A.D. 381 : heretics, pagans, and the dawn of the by Emperor of Rome Theodosius I; Emperor of Rome Theodosius I;

By Emperor of Rome Theodosius I; Emperor of Rome Theodosius I; Freeman, Charles

Examines the pivotal ways that Theodosius's decree mandating a Christian orthodoxy ended debates in regards to the nature of God, exploring the explanations why Theodosius's function was once made to seem as a consensual ruling by way of the Council of Constantinople.

summary: Examines the pivotal ways that Theodosius's decree mandating a Christian orthodoxy ended debates in regards to the nature of God, exploring the explanations why Theodosius's function used to be made to seem as a consensual ruling through the Council of Constantinople

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2 So any argument that in general terms Christianity saved or destroyed civilisation, rational thought or whatever has to be qualified by a study of the specific historical and social context for which the statement is being made. When one reads that European civilisation is based on Christian values, one has to ask which of the enormously wide range of ‘values’ Christians have supported over the centuries are the relevant ones and whether some obviously important values, such as religious toleration, did not have to fight for survival against the attempts of the churches to suppress them.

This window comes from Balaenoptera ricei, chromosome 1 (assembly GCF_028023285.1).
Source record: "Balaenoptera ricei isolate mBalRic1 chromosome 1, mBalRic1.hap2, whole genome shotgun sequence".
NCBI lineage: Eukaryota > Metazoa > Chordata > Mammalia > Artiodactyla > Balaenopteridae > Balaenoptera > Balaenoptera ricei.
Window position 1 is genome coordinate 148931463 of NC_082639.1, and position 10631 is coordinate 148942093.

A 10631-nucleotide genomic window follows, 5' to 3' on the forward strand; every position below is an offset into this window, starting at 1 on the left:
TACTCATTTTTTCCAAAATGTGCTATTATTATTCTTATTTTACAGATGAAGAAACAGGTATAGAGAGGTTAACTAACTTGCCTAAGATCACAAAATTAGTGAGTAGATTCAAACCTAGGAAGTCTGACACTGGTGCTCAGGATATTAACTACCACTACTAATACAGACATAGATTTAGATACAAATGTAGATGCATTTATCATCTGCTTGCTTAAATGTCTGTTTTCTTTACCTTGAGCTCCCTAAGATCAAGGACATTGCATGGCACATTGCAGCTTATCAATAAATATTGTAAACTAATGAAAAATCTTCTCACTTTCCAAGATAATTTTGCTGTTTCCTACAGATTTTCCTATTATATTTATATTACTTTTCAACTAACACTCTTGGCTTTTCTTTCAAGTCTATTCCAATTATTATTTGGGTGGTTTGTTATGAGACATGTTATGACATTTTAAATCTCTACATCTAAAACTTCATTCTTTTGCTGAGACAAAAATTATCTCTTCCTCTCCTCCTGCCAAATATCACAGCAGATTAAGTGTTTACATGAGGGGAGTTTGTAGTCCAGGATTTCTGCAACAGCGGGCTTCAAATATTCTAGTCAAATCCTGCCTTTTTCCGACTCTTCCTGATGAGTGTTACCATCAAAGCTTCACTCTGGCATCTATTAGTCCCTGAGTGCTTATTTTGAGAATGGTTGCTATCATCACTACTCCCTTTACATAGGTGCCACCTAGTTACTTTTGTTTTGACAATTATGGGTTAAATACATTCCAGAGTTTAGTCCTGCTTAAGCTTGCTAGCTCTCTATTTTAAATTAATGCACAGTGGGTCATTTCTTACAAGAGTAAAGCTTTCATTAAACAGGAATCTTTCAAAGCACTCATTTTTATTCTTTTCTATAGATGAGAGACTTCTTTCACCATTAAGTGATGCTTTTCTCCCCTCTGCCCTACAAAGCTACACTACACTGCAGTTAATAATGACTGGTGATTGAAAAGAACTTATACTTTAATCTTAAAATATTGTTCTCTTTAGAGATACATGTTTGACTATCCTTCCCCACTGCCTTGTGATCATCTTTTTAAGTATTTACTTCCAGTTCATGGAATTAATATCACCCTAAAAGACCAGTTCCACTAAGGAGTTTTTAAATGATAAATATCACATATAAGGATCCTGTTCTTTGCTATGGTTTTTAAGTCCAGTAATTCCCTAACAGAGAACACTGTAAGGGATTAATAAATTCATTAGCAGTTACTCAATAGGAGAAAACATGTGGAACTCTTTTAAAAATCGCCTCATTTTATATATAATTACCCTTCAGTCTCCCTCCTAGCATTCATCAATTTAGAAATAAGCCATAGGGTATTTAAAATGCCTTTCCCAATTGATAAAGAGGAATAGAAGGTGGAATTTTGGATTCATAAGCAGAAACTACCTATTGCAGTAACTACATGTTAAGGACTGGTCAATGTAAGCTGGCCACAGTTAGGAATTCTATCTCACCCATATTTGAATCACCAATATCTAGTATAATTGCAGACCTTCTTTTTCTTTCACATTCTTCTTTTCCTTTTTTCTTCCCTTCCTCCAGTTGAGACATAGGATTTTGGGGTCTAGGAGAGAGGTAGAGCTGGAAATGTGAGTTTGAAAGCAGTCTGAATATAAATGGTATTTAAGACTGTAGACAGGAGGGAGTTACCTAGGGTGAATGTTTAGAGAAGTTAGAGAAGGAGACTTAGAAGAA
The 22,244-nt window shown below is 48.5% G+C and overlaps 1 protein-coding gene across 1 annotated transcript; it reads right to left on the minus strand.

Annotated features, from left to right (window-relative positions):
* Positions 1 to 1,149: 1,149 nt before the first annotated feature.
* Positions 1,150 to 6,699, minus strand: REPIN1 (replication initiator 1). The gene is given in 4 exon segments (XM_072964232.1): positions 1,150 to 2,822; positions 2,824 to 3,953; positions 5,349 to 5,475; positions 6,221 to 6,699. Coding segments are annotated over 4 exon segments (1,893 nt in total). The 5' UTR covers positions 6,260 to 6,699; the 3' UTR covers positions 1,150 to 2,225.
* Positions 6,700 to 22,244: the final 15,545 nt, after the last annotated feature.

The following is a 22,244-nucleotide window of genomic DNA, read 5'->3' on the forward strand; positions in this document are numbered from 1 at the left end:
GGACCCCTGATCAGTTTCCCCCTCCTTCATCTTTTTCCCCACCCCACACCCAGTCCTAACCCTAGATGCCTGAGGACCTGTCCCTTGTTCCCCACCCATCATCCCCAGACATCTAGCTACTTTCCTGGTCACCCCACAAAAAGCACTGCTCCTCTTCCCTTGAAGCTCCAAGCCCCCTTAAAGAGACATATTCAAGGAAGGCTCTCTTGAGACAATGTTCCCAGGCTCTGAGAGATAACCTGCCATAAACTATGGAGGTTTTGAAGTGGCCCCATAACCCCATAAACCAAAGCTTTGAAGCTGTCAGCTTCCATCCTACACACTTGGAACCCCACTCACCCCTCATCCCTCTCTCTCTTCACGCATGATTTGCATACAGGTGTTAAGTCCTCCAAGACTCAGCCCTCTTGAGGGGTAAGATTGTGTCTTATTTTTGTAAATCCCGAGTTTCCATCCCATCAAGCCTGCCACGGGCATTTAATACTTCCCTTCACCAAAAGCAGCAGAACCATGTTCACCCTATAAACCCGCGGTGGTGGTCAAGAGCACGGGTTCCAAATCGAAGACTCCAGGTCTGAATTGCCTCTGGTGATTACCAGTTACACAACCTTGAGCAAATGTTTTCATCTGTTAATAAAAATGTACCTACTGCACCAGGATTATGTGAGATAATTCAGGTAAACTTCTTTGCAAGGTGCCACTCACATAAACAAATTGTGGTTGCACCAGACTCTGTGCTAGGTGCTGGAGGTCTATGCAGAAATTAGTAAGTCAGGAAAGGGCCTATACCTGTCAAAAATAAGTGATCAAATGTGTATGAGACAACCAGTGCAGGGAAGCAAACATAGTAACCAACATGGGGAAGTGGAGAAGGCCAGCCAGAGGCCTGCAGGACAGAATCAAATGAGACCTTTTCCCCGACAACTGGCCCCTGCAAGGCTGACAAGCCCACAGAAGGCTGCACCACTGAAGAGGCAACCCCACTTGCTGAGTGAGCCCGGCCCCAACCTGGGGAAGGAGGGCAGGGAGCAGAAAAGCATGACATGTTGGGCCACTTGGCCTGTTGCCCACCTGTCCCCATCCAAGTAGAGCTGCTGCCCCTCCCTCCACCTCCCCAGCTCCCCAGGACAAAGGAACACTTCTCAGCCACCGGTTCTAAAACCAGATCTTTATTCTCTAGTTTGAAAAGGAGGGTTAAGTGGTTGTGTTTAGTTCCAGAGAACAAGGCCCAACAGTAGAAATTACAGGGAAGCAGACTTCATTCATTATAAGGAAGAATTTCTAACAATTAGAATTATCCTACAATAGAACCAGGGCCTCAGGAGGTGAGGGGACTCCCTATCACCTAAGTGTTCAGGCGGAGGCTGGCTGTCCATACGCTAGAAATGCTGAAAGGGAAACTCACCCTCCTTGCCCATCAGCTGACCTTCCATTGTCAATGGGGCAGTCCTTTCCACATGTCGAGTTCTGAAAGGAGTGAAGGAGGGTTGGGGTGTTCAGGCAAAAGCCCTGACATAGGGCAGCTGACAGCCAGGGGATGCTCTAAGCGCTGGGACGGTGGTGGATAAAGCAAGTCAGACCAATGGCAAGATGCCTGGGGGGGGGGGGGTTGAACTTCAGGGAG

Just at a time when the empire was under severe pressure, close in fact to collapse in the west, resources were being shifted from the ancient temples and buildings to opulent churches. Did this reflect a similar shift of the ideology that underpinned the society of late antiquity? My research set off in a new and unexpected direction as I began realising the extent to which the Church had benefited from but had also been shaped by the patronage of the state. After the granting of toleration to Christians by Constantine in 313, an important new phase in Christian history began during which the Church became associated with massive buildings, support of the empire’s objectives in war and a tightening up of authority as emperors such as Theodosius limited the freedom to discuss spiritual matters by both Christians and pagans.

Below the tableau, images of fertility stress the prosperity of Theodosius’ rule, just as in the panegyric of 382. A personification of Tellus, the earth, is portrayed to show the extent of the emperors’ domination of the whole earth, an image reinforced by including barbarians among the soldiers flanking the emperors. The presentation of the emperor to his subjects had to match the rhetoric. In Trier, the imperial capital on the Rhine frontier, the fourth-century audience hall still stands, although it has long since been stripped of the fine marbles that once encased its walls.

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